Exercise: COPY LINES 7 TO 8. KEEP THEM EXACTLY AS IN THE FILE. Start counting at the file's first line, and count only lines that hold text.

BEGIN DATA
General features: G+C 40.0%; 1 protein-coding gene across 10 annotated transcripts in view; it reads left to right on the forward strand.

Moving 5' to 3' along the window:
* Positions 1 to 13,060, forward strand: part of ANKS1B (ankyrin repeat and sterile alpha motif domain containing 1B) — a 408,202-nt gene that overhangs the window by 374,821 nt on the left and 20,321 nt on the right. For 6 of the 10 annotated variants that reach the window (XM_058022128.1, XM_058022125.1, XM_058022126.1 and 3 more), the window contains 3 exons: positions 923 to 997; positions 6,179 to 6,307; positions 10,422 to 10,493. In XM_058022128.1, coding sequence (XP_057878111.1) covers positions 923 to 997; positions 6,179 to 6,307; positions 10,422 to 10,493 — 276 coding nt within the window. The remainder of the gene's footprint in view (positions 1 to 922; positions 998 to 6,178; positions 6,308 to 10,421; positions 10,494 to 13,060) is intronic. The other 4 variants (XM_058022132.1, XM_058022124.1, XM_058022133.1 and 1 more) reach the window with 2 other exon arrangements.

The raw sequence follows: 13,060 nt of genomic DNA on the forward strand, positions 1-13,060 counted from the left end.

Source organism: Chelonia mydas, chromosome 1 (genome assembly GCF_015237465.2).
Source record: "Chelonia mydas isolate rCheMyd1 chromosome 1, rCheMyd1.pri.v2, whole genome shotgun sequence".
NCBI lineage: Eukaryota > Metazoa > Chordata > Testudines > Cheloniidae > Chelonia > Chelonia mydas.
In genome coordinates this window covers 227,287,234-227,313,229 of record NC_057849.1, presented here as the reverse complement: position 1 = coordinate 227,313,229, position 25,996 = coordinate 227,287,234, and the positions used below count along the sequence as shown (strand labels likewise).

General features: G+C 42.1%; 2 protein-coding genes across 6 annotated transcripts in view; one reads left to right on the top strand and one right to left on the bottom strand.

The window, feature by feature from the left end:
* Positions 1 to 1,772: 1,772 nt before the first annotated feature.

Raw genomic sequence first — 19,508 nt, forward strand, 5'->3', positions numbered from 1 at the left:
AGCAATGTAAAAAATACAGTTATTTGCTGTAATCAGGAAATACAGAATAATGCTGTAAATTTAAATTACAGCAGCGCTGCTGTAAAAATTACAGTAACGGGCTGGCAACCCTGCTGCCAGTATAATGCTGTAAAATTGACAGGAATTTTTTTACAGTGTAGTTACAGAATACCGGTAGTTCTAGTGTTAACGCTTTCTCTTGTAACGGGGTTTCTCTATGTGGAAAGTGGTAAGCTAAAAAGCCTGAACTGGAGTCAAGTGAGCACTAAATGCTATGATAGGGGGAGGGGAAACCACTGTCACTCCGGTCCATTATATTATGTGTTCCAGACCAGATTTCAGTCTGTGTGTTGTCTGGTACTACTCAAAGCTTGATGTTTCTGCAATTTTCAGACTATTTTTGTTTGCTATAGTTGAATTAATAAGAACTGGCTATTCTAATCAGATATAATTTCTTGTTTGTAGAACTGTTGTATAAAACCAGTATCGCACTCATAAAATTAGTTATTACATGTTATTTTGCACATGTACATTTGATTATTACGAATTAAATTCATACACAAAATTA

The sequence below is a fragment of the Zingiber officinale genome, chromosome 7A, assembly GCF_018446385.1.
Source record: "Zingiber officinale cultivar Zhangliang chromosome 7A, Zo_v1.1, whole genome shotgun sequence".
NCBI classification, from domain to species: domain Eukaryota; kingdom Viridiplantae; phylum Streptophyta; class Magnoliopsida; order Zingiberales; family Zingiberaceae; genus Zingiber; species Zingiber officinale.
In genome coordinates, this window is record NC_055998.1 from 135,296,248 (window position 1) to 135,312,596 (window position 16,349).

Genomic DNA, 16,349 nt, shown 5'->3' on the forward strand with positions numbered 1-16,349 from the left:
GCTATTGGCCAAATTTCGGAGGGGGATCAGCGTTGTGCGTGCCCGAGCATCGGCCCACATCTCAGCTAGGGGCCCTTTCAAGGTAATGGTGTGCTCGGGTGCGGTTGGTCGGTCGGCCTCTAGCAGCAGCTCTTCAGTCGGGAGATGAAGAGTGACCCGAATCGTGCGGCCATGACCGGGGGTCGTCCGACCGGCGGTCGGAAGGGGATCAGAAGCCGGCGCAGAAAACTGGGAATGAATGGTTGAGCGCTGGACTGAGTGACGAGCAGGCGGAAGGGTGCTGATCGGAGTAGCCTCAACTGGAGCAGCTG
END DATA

NCBI lineage: Eukaryota > Metazoa > Chordata > Testudines > Cheloniidae > Chelonia > Chelonia mydas.
In genome coordinates this window covers 227,287,234-227,313,229 of record NC_057849.1, presented here as the reverse complement: position 1 = coordinate 227,313,229, position 25,996 = coordinate 227,287,234, and the positions used below count along the sequence as shown (strand labels likewise).